Recently at an alumni gathering in Sunnyside, Washington, I met Hester Verburg. She was one of the 35 original students who began their studies at Midwest Christian Junior College in Sioux Center, Iowa, on September 14, 1955.
Here is an entry from the September 1955 board meeting, which was just a week after school began:
Article 15. Reverend Van Schouwen reported on school activities. The professors are applying themselves diligently to their labor, and fully conscious of the many responsibilities resting upon them, and a spirit of good will and unity is evident. We have an enrollment of 35 students, 13 male students, and 22 are women.
At a meeting in October 1955, there was this entry:
Article 21. Because there is much dissatisfaction with the name of our school, a motion was made and carried to appoint the Educational Committee to study this matter and report to the board.
By January 1955’s meeting of the board, we find this:
Article 15. Reverend Van Schouwen presented the recommendation of the executive board to change the name of the school from Midwest Christian Junior College to Dordt College. A motion carried to adopt this recommendation.
I give thanks to God for Hester and her classmates taking a chance on a new college so many years ago! Hearing from Hester about the early days of Dordt and reading the board minutes with these consequential decisions made me reflect on Hebrews 11-12 and “the great cloud of witnesses” from Noah, to Moses, to Abraham and Sarah, to Joseph who all went before. It also brought to mind one of my favorite Q&A’s of the Heidelberg Catechism (#54):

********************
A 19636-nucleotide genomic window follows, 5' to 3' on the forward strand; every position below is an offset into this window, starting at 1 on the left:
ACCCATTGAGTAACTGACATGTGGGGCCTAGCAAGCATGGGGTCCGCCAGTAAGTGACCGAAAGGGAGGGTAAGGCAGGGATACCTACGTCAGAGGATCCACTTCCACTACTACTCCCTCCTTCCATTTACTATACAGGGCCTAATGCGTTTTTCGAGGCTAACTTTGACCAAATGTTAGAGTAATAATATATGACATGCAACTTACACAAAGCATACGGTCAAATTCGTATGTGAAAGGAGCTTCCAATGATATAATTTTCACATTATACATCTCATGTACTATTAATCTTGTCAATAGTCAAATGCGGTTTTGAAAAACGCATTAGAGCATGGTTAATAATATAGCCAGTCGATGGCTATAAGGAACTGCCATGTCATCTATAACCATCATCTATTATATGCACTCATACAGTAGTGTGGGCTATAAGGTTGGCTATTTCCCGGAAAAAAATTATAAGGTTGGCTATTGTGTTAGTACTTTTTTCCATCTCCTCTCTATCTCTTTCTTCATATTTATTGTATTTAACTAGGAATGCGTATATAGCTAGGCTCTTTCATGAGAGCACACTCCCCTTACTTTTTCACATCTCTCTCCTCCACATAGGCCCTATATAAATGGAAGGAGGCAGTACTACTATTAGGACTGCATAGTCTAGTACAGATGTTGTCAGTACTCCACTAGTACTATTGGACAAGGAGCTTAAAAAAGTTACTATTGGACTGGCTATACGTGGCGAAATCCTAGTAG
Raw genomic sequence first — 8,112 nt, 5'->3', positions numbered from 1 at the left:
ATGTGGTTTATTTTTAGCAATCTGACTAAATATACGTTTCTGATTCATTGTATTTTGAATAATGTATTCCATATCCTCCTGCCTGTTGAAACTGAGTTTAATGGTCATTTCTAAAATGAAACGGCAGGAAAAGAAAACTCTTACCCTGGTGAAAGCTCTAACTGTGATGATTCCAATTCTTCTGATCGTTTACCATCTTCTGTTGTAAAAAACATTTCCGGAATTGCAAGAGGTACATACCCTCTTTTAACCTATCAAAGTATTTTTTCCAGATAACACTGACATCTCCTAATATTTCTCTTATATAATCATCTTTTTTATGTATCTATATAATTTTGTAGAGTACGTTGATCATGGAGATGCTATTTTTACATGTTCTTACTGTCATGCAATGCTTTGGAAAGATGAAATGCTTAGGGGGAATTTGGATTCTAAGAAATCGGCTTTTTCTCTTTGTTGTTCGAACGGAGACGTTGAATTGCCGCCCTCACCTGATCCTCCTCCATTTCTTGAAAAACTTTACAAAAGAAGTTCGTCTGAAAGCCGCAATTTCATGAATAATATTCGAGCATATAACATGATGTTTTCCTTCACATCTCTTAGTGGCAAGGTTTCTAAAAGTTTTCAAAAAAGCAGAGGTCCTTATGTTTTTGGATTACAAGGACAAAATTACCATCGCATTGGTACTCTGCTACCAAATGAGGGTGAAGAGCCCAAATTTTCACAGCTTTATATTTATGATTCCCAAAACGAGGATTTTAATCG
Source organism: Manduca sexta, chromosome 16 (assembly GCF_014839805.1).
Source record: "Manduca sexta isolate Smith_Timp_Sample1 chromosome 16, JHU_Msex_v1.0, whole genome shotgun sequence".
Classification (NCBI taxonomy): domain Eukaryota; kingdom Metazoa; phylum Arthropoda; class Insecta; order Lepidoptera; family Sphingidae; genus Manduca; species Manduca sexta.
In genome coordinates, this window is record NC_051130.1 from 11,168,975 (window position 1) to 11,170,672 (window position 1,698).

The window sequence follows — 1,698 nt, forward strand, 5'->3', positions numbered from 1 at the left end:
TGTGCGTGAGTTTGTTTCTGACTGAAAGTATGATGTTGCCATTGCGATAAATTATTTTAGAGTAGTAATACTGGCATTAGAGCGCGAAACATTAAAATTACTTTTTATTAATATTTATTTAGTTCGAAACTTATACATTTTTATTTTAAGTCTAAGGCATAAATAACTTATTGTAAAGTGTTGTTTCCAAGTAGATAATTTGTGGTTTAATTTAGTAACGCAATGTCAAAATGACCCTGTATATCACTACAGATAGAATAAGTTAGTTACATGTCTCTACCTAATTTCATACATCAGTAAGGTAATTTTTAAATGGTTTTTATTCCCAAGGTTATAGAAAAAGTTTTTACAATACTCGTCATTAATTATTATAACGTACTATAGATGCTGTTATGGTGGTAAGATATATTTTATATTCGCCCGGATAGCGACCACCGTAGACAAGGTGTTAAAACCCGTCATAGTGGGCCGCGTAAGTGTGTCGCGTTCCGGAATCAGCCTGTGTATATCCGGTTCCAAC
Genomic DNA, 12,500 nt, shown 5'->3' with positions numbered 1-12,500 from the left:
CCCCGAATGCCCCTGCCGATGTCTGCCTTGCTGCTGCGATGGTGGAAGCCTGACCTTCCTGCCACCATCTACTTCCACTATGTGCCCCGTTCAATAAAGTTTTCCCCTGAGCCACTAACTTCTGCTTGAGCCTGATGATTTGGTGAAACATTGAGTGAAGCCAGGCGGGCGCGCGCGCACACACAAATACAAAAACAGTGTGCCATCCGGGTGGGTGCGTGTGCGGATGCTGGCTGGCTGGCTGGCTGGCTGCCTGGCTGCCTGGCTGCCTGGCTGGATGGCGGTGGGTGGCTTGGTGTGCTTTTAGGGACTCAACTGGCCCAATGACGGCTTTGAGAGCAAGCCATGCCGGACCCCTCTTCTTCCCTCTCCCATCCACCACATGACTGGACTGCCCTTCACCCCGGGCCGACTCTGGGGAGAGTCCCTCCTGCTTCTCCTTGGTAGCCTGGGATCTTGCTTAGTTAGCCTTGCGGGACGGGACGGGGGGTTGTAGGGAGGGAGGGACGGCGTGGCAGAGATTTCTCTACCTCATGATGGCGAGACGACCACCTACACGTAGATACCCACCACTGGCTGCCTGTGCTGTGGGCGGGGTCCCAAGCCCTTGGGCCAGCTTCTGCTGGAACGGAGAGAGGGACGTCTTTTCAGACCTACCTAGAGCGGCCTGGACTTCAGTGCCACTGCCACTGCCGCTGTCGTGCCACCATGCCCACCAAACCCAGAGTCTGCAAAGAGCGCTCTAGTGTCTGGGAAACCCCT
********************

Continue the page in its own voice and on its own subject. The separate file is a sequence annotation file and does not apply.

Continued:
Q: What do you believe concerning the “Holy Catholic Church”?
A: I believe that the Son of God through his Spirit and Word out of the entire human race from the beginning of the world to its end gathers, protects, and preserves for himself a community chosen for eternal life and united in true faith. And of this community I am and always will be a living member.
Over the past 12 years as president, I continually hear the word “community” from alumni and students describing what makes Dordt distinctive and special. What a joy and confidence that this sense of community has its roots in Scripture and is a part of the Holy Catholic Church. Community here is deeper and richer than simply a group of friendly people; we’re bound together by a common Savior and held together by the work of the Holy Spirit.
This year, Dordt’s community includes 1,911 students which, interestingly, was approximately the population of the entire town of Sioux Center when Dordt began in 1955. Last May, we sent out another 437 graduates from Dordt. And although they no longer live in this community, they remain living members of that wider, and broader, and deeper community of believers, chosen for eternal life and united in one true faith.
Soli Deo Gloria!
Dr. Erik Hoekstra, Dordt University president